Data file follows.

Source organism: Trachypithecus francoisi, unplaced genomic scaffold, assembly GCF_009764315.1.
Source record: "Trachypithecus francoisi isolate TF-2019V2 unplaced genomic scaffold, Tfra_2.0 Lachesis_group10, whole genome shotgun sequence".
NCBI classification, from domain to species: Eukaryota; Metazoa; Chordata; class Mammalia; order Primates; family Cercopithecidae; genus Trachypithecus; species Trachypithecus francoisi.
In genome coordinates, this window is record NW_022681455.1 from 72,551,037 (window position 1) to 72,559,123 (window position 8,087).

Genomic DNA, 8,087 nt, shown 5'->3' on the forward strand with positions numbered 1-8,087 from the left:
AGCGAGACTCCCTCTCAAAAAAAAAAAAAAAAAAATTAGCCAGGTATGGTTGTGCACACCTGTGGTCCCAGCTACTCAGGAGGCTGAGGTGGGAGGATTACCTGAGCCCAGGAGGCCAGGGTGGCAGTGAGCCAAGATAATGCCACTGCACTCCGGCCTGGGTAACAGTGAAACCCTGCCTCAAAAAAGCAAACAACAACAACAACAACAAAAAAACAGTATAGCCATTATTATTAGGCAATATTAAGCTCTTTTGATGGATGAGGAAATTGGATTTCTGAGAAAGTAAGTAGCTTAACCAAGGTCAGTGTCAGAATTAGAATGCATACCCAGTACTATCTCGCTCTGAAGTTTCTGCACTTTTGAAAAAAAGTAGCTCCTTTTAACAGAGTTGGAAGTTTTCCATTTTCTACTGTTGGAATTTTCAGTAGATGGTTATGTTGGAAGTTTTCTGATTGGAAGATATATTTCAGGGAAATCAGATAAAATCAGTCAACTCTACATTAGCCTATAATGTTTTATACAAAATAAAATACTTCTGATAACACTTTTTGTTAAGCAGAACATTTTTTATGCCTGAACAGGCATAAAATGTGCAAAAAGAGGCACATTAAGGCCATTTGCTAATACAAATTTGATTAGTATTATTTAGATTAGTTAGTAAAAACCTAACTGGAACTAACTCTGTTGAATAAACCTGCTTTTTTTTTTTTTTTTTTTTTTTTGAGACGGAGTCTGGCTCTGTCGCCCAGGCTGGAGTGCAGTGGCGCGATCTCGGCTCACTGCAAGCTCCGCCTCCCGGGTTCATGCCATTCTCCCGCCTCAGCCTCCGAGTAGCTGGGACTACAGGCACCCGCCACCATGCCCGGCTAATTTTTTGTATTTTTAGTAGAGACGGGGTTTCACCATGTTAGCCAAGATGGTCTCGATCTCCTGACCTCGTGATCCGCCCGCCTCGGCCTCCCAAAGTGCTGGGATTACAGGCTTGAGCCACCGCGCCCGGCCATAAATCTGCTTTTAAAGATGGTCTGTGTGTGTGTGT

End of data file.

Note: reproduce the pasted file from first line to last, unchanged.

Source organism: Trachypithecus francoisi, unplaced genomic scaffold, assembly GCF_009764315.1.
Source record: "Trachypithecus francoisi isolate TF-2019V2 unplaced genomic scaffold, Tfra_2.0 Lachesis_group10, whole genome shotgun sequence".
NCBI classification, from domain to species: Eukaryota; Metazoa; Chordata; class Mammalia; order Primates; family Cercopithecidae; genus Trachypithecus; species Trachypithecus francoisi.
In genome coordinates, this window is record NW_022681455.1 from 72,551,037 (window position 1) to 72,559,123 (window position 8,087).

Genomic DNA, 8,087 nt, shown 5'->3' on the forward strand with positions numbered 1-8,087 from the left:
AGCGAGACTCCCTCTCAAAAAAAAAAAAAAAAAAATTAGCCAGGTATGGTTGTGCACACCTGTGGTCCCAGCTACTCAGGAGGCTGAGGTGGGAGGATTACCTGAGCCCAGGAGGCCAGGGTGGCAGTGAGCCAAGATAATGCCACTGCACTCCGGCCTGGGTAACAGTGAAACCCTGCCTCAAAAAAGCAAACAACAACAACAACAACAAAAAAACAGTATAGCCATTATTATTAGGCAATATTAAGCTCTTTTGATGGATGAGGAAATTGGATTTCTGAGAAAGTAAGTAGCTTAACCAAGGTCAGTGTCAGAATTAGAATGCATACCCAGTACTATCTCGCTCTGAAGTTTCTGCACTTTTGAAAAAAAGTAGCTCCTTTTAACAGAGTTGGAAGTTTTCCATTTTCTACTGTTGGAATTTTCAGTAGATGGTTATGTTGGAAGTTTTCTGATTGGAAGATATATTTCAGGGAAATCAGATAAAATCAGTCAACTCTACATTAGCCTATAATGTTTTATACAAAATAAAATACTTCTGATAACACTTTTTGTTAAGCAGAACATTTTTTATGCCTGAACAGGCATAAAATGTGCAAAAAGAGGCACATTAAGGCCATTTGCTAATACAAATTTGATTAGTATTATTTAGATTAGTTAGTAAAAACCTAACTGGAACTAACTCTGTTGAATAAACCTGCTTTTTTTTTTTTTTTTTTTTTTTTGAGACGGAGTCTGGCTCTGTCGCCCAGGCTGGAGTGCAGTGGCGCGATCTCGGCTCACTGCAAGCTCCGCCTCCCGGGTTCATGCCATTCTCCCGCCTCAGCCTCCGAGTAGCTGGGACTACAGGCACCCGCCACCATGCCCGGCTAATTTTTTGTATTTTTAGTAGAGACGGGGTTTCACCATGTTAGCCAAGATGGTCTCGATCTCCTGACCTCGTGATCCGCCCGCCTCGGCCTCCCAAAGTGCTGGGATTACAGGCTTGAGCCACCGCGCCCGGCCATAAATCTGCTTTTAAAGATGGTCTGTGTGTGTGTGT